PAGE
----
We are all amazed at the human spectacle that is the Olympics. The power of the summer games lies in our ability to relate to the athletes. We all have run, swam, jumped, and even played table tennis. Because we have a good sense of our personal limitations we can better appreciate the feats of a Justin Gatlin or a Missy Franklin.
More astoundingly, every competition seems to set a new record. But what is the limit? Common sense asserts that there must be some barrier that cannot be breached. At some point someone will achieve the maximum potential of human biology. It is inevitable. Isn’t it?
This idea is best represented by the four-minute mile. For ages, it was held that no man could possibly run that distance in under four minutes. Many tried and many failed. Then, Roger Bannister beat the mark in 1954 – a feat so impressive it was memorialized in bronze. While it is true that no woman has yet run a four-minute mile, the record for men currently stands at 3 minutes 43 seconds.
To get a sense of the dramatic improvements in physical performance compare American swimmers Mark Spitz and Michael Phelps. Both men have dominated their shared sport, both specialized in the butterfly stroke, and both men competed in the space age, meaning that these two champions are a reasonable approximate for an apples-to-apples comparison.
The 6’1” Spitz is most famous for the 1972 games where he set seven world records en route to seven gold medal. Overall, Spitz owns eight medals. The 6’4” Phelps dominated the 2008 and 2012 games and claimed a record 22 medals, including 18 gold medals.
Racing in the 100 meter butterfly, Spitz cruised to a record setting victory in 54.27 seconds. Phelps 100 meter butterfly record is 49.82 seconds – a half-second edge per ten meters. The slowest man in the 2012 finals finished in 52.05 seconds. Spitz’ time would not have won the 2012 women’s finals.
In the 200 meter freestyle Spitz shattered the record with a time of 1:52.78. In 2012 American woman Allison Schmidt won with 1:53.61. Phelps did that distance in 1:42.86. The inferiority of yesterday’s champ shows more clearly over greater distances. Spitz failed to win his 400 meter individual medley (Sweden’s Gunner Larsson won at 4:31.98). Phelps set a record time in Beijing at 4:03.84.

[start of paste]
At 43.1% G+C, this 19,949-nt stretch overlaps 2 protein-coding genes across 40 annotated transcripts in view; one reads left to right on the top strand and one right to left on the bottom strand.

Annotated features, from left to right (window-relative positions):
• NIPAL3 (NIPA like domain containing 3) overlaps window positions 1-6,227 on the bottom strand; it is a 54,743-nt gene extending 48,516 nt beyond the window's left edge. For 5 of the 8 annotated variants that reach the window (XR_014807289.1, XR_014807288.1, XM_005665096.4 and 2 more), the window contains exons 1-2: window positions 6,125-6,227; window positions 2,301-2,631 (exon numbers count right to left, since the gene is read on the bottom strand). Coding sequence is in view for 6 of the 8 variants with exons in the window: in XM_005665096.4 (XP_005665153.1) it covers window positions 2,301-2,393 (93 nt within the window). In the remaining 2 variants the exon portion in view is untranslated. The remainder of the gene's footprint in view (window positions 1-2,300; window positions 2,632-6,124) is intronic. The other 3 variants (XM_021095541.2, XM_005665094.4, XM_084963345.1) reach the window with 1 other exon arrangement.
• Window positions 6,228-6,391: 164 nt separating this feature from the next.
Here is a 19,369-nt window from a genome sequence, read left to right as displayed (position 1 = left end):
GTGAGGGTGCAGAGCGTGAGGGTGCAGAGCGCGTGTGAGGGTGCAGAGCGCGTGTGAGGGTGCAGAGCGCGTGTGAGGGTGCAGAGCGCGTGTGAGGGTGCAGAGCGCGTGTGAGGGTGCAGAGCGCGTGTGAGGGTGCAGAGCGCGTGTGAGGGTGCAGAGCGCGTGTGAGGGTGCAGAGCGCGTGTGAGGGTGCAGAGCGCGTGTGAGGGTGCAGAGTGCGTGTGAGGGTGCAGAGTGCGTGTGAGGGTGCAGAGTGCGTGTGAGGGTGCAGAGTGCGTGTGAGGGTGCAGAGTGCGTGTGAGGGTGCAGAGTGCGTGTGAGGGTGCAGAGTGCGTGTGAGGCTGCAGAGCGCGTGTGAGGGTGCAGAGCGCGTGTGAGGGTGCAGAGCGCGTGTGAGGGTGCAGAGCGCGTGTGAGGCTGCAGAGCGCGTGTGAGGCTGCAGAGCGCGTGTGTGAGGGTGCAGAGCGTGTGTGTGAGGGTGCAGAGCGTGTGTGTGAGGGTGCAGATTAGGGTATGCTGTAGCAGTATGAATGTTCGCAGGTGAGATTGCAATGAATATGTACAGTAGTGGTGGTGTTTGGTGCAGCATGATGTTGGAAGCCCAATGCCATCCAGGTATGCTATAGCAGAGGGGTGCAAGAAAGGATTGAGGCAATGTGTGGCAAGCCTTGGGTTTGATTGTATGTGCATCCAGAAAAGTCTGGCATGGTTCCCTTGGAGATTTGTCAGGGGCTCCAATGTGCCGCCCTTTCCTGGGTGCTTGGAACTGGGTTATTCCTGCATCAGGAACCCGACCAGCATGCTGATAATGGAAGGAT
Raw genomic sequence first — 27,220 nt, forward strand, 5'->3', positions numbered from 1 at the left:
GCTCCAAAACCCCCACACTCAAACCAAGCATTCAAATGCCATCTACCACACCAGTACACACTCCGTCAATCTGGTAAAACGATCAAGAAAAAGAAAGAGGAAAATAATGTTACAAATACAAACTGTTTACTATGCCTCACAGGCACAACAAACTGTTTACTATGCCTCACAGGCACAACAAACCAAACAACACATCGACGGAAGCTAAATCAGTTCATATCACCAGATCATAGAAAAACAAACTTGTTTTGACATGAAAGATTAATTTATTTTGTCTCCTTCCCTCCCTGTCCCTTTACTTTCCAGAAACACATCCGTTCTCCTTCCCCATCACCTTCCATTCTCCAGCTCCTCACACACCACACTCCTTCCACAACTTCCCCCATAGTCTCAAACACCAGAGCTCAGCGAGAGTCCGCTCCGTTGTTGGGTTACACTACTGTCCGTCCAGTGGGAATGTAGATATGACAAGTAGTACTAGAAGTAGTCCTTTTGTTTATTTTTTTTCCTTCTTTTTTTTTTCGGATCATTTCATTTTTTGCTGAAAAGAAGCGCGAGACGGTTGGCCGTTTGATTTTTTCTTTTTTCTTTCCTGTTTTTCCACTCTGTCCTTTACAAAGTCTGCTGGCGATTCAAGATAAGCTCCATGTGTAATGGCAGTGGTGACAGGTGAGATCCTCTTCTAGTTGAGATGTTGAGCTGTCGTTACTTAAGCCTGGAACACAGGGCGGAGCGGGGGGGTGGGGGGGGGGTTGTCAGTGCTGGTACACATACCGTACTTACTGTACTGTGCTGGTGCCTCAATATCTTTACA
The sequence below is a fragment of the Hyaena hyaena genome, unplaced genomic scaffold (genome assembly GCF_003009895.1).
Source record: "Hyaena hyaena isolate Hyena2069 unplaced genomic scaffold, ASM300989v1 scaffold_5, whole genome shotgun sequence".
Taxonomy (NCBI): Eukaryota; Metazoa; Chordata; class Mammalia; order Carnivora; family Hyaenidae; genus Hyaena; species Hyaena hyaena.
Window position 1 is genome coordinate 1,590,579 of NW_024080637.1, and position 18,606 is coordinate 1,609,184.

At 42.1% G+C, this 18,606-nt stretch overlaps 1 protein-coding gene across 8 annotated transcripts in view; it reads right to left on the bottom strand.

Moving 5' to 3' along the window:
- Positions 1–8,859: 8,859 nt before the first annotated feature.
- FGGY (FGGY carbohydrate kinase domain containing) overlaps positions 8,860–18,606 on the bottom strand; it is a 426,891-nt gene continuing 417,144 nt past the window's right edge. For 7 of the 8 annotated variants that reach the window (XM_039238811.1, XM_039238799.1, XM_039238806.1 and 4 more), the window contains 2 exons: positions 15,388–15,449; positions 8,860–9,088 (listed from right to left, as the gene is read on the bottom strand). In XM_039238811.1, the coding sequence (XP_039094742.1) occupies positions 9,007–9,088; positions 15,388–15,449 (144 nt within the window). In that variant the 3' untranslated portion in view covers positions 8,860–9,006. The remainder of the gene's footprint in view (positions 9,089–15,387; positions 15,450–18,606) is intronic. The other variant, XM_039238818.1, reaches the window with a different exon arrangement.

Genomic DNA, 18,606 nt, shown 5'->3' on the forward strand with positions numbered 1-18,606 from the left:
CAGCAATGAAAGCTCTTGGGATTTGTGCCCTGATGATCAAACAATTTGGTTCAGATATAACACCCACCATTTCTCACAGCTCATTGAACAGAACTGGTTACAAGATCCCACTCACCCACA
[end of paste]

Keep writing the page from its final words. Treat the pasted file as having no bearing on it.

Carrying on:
Spitz was a record-setting freak of the pool in 1972. At his very best he could not get into the water with a 2012 Olympian. The trend to bigger, faster, stronger marches inexorably on. Yet, we know there is a limit. There has to be.
Dr. Mark Denny of Stanford University believes he has identified the limit. Using a hundred years of data Denny developed a statistical approach called extreme-value analysis. Long story short, the professor calculates that the fastest anyone could run a 100 meter dash is 9.48 seconds – a mere .10 faster than Usain Bolt ran yesterday in London. The interesting thing is that between 2008 and 2009 Bolt trimmed .11 seconds from his own personal best. (Read more in the Economist)
So, maybe Dr. Denny is wrong, but certainly, there is no way some runner could run the 100 in, say, less than 9 seconds.
According to Southern Methodist University biologist Peter Weyland it may be possible. He believes that an additional force could be wrought from human leg muscles that could improve performance by as much as 30 percent.
How then, does a Mark Spitz become a Michael Phelps in a mere 40 years? For the sake of argument let us assume that both men were equally competitive, and thus mentally focused on winning. Let’s also assume that both swimmers share a common work ethic in their training. Then the quantum leap from 1972 to 2012 is a result of biological science, manifested in improved nutrition and exercise regiments.
We do not know what science will unlock next. Nor can we imagine what potential could be unleashed with psychological advances. In spite of that intuitive feeling that Phelps is the best swimmer we will ever witness, history indicates that it is only a matter of time – and not much time at that – before Phelps is dethroned.
It may seem improbable, but human performance could reach unthinkable heights. After all, not too long ago the four-minute mile was an impossible barrier.